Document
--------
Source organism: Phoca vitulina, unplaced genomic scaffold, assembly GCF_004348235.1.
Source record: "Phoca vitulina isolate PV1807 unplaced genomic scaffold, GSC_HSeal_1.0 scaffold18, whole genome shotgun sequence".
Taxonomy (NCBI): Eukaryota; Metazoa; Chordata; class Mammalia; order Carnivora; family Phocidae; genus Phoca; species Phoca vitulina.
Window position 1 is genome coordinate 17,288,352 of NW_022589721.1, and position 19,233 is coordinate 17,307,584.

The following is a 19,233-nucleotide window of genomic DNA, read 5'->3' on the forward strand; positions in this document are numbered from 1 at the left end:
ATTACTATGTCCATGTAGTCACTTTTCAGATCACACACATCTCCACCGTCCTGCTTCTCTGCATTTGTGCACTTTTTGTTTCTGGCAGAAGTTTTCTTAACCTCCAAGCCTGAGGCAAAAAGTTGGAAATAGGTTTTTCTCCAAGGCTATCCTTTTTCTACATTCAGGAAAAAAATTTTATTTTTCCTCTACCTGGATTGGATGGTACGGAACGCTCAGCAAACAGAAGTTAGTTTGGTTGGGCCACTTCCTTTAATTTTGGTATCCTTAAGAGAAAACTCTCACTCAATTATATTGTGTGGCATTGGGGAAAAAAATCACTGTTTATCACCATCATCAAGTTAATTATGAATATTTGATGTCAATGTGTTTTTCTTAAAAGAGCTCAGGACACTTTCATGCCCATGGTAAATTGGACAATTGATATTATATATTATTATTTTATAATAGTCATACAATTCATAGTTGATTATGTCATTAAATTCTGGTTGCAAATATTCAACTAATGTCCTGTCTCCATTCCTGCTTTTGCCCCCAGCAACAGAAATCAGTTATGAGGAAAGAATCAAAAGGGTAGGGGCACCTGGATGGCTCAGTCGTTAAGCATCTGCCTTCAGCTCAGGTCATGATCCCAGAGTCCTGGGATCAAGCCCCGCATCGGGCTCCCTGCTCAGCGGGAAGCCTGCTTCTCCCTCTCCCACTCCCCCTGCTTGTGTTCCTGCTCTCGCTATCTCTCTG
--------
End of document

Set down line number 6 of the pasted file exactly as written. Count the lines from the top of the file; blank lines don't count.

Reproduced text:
ATTACTATGTCCATGTAGTCACTTTTCAGATCACACACATCTCCACCGTCCTGCTTCTCTGCATTTGTGCACTTTTTGTTTCTGGCAGAAGTTTTCTTAACCTCCAAGCCTGAGGCAAAAAGTTGGAAATAGGTTTTTCTCCAAGGCTATCCTTTTTCTACATTCAGGAAAAAAATTTTATTTTTCCTCTACCTGGATTGGATGGTACGGAACGCTCAGCAAACAGAAGTTAGTTTGGTTGGGCCACTTCCTTTAATTTTGGTATCCTTAAGAGAAAACTCTCACTCAATTATATTGTGTGGCATTGGGGAAAAAAATCACTGTTTATCACCATCATCAAGTTAATTATGAATATTTGATGTCAATGTGTTTTTCTTAAAAGAGCTCAGGACACTTTCATGCCCATGGTAAATTGGACAATTGATATTATATATTATTATTTTATAATAGTCATACAATTCATAGTTGATTATGTCATTAAATTCTGGTTGCAAATATTCAACTAATGTCCTGTCTCCATTCCTGCTTTTGCCCCCAGCAACAGAAATCAGTTATGAGGAAAGAATCAAAAGGGTAGGGGCACCTGGATGGCTCAGTCGTTAAGCATCTGCCTTCAGCTCAGGTCATGATCCCAGAGTCCTGGGATCAAGCCCCGCATCGGGCTCCCTGCTCAGCGGGAAGCCTGCTTCTCCCTCTCCCACTCCCCCTGCTTGTGTTCCTGCTCTCGCTATCTCTCTG